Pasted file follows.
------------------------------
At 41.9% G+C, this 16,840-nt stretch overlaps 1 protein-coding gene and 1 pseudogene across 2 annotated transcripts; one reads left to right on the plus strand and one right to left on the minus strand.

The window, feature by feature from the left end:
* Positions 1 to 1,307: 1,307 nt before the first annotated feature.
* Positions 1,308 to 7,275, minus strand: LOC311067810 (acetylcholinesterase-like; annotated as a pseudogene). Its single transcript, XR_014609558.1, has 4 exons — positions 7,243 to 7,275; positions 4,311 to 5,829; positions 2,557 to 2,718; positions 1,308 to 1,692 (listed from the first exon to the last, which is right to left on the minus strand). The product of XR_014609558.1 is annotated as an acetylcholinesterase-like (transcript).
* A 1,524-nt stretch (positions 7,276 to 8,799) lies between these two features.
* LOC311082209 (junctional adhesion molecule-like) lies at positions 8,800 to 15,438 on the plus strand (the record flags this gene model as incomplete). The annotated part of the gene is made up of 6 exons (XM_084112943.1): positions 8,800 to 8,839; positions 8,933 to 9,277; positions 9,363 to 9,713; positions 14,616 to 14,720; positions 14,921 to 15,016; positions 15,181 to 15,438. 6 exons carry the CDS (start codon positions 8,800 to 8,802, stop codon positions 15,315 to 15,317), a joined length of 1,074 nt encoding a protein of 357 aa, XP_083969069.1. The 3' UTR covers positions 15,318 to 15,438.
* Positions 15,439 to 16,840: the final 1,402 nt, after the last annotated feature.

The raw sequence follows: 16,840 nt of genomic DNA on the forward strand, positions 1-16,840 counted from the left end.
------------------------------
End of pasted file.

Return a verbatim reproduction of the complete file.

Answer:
At 41.9% G+C, this 16,840-nt stretch overlaps 1 protein-coding gene and 1 pseudogene across 2 annotated transcripts; one reads left to right on the plus strand and one right to left on the minus strand.

The window, feature by feature from the left end:
* Positions 1 to 1,307: 1,307 nt before the first annotated feature.
* Positions 1,308 to 7,275, minus strand: LOC311067810 (acetylcholinesterase-like; annotated as a pseudogene). Its single transcript, XR_014609558.1, has 4 exons — positions 7,243 to 7,275; positions 4,311 to 5,829; positions 2,557 to 2,718; positions 1,308 to 1,692 (listed from the first exon to the last, which is right to left on the minus strand). The product of XR_014609558.1 is annotated as an acetylcholinesterase-like (transcript).
* A 1,524-nt stretch (positions 7,276 to 8,799) lies between these two features.
* LOC311082209 (junctional adhesion molecule-like) lies at positions 8,800 to 15,438 on the plus strand (the record flags this gene model as incomplete). The annotated part of the gene is made up of 6 exons (XM_084112943.1): positions 8,800 to 8,839; positions 8,933 to 9,277; positions 9,363 to 9,713; positions 14,616 to 14,720; positions 14,921 to 15,016; positions 15,181 to 15,438. 6 exons carry the CDS (start codon positions 8,800 to 8,802, stop codon positions 15,315 to 15,317), a joined length of 1,074 nt encoding a protein of 357 aa, XP_083969069.1. The 3' UTR covers positions 15,318 to 15,438.
* Positions 15,439 to 16,840: the final 1,402 nt, after the last annotated feature.

The raw sequence follows: 16,840 nt of genomic DNA on the forward strand, positions 1-16,840 counted from the left end.